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Why honey works better than vinegar in Washington

If tone can influence substance, as studies show, then the new friendly, face-to-face get-togethers between President Obama and GOP lawmakers signal possible breakthroughs.

Sen. Saxby Chambliss, left, Sen. Tom Coburn, center left, Sen. Ron Johnson, center right, and Sen. Bob Corker depart the Jefferson Hotel after a dinner meeting hosted by President Obama for a few Republican senators in Washington March 6.

AP Photo

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A friendly tone has suddenly descended on Washington. This past Wednesday, President Obama hosted a dozen Republican senators for a dinner that was later described as “jovial.” Then he lunched with the GOP’s budget hawk, Rep. Paul Ryan of Wisconsin. In coming days, Mr. Obama plans to go to Capitol Hill for more informal conversations with Republicans.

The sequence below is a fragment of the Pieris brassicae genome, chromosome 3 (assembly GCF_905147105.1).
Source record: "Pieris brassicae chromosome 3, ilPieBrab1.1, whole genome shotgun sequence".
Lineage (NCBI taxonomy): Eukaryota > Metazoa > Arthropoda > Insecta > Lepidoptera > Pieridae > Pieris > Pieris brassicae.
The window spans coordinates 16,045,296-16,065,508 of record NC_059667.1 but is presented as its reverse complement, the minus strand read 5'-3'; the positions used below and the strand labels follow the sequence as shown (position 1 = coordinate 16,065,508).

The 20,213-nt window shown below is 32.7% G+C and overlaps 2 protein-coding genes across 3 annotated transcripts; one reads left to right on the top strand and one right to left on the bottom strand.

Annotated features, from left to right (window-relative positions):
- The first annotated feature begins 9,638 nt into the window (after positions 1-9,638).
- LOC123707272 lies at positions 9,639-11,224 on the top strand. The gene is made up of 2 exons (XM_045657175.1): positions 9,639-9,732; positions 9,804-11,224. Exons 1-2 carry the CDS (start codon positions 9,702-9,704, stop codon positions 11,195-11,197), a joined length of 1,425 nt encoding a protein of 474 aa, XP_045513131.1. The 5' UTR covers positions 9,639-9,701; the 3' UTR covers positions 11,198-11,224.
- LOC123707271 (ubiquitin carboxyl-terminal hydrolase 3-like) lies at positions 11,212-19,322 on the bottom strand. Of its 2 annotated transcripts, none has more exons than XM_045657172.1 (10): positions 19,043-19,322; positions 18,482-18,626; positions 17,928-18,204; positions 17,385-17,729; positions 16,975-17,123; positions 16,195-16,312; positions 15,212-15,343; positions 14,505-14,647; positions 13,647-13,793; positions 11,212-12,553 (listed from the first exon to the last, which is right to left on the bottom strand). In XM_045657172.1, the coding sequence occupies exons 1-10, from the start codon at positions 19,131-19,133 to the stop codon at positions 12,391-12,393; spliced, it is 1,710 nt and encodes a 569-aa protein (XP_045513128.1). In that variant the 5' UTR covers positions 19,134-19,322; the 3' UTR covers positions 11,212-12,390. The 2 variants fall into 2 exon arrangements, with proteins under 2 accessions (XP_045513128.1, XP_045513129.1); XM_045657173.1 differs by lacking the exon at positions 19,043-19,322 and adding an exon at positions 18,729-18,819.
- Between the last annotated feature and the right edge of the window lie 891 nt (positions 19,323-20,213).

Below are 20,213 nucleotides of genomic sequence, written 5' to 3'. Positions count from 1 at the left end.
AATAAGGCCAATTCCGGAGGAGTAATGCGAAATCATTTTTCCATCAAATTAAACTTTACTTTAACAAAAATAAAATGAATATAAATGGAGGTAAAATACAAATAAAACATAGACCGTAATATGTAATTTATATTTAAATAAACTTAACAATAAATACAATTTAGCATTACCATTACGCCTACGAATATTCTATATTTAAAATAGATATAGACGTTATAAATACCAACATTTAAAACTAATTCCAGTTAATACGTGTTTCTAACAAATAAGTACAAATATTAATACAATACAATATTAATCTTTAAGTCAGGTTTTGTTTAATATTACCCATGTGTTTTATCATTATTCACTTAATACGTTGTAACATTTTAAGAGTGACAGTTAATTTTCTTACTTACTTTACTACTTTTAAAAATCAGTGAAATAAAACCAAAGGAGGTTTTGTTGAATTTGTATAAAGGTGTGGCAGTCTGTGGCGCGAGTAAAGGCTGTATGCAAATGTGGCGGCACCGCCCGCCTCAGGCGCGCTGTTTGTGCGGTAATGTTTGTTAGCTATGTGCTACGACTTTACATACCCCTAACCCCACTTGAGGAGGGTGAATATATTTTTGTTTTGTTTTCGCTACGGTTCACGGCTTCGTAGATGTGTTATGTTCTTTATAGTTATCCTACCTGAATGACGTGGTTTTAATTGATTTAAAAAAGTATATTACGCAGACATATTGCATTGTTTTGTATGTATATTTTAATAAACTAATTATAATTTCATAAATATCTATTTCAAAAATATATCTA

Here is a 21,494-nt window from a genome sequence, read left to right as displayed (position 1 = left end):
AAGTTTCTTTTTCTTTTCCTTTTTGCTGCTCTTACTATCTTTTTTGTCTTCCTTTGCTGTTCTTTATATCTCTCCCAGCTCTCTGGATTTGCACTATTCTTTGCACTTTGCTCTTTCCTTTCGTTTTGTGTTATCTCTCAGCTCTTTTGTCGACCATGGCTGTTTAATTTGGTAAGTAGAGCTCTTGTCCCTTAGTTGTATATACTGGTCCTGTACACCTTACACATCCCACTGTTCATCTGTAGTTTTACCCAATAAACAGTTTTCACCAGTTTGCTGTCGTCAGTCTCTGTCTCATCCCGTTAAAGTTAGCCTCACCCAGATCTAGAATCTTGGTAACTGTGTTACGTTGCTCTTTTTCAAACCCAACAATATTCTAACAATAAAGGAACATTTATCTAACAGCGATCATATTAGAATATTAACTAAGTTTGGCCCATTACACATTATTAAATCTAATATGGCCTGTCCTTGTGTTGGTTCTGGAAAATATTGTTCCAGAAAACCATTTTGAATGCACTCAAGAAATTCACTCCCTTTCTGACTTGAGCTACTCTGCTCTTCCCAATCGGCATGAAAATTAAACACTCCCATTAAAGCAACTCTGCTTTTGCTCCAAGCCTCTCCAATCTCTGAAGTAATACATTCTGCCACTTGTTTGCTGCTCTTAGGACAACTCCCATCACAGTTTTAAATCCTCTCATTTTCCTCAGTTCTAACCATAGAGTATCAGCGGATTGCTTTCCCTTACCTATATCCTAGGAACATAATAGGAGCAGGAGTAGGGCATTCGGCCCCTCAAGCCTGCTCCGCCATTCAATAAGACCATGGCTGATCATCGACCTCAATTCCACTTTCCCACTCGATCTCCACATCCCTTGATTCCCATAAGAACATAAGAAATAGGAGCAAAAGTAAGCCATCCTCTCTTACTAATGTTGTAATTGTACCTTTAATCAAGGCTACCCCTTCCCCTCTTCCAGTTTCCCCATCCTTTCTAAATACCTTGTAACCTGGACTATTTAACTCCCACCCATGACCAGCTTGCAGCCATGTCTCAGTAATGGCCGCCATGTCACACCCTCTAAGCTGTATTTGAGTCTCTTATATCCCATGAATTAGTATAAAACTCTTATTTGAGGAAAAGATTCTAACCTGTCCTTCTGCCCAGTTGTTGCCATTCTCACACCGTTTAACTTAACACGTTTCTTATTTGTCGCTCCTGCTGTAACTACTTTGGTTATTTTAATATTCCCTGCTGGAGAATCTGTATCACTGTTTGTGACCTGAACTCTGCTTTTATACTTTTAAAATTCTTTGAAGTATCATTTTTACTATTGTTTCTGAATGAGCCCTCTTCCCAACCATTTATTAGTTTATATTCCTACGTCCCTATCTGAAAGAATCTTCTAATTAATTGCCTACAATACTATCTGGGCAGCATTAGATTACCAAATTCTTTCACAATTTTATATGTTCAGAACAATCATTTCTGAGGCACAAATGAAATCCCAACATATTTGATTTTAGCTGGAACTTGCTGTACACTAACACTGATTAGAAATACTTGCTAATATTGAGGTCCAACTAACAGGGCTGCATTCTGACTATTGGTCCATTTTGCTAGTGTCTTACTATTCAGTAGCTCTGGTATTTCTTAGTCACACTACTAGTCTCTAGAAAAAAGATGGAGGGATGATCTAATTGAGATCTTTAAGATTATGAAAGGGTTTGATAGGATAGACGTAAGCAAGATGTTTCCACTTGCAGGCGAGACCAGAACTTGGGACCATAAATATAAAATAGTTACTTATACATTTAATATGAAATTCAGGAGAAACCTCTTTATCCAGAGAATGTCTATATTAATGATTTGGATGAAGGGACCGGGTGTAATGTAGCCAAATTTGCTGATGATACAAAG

Such old-style civility has been scarce along Pennsylvania Ave. Sound-bite barbs – often personal – have become the norm. Last year, most voters found the election a “frustrating experience,” according to a Pew poll. More than two-thirds saw an increase in “negative campaigning and mudslinging” rather than a discussion of issues.

“It’s going to take a while to build the kind of confidence and trust that’s needed,” Sen. Tom Coburn (R) of Oklahoma said on MSNBC after the dinner with Obama. “If you’ve had years of having somebody put their finger in your eye and question your motivations and ascribe to you things that aren’t accurate, that takes some healing.”

Tone matters as much as substance in almost any relationship – politics, business, or marriage – and for good reason. Tone can alter substance, a truism that elected leaders often forget. Two recent studies help make the case.


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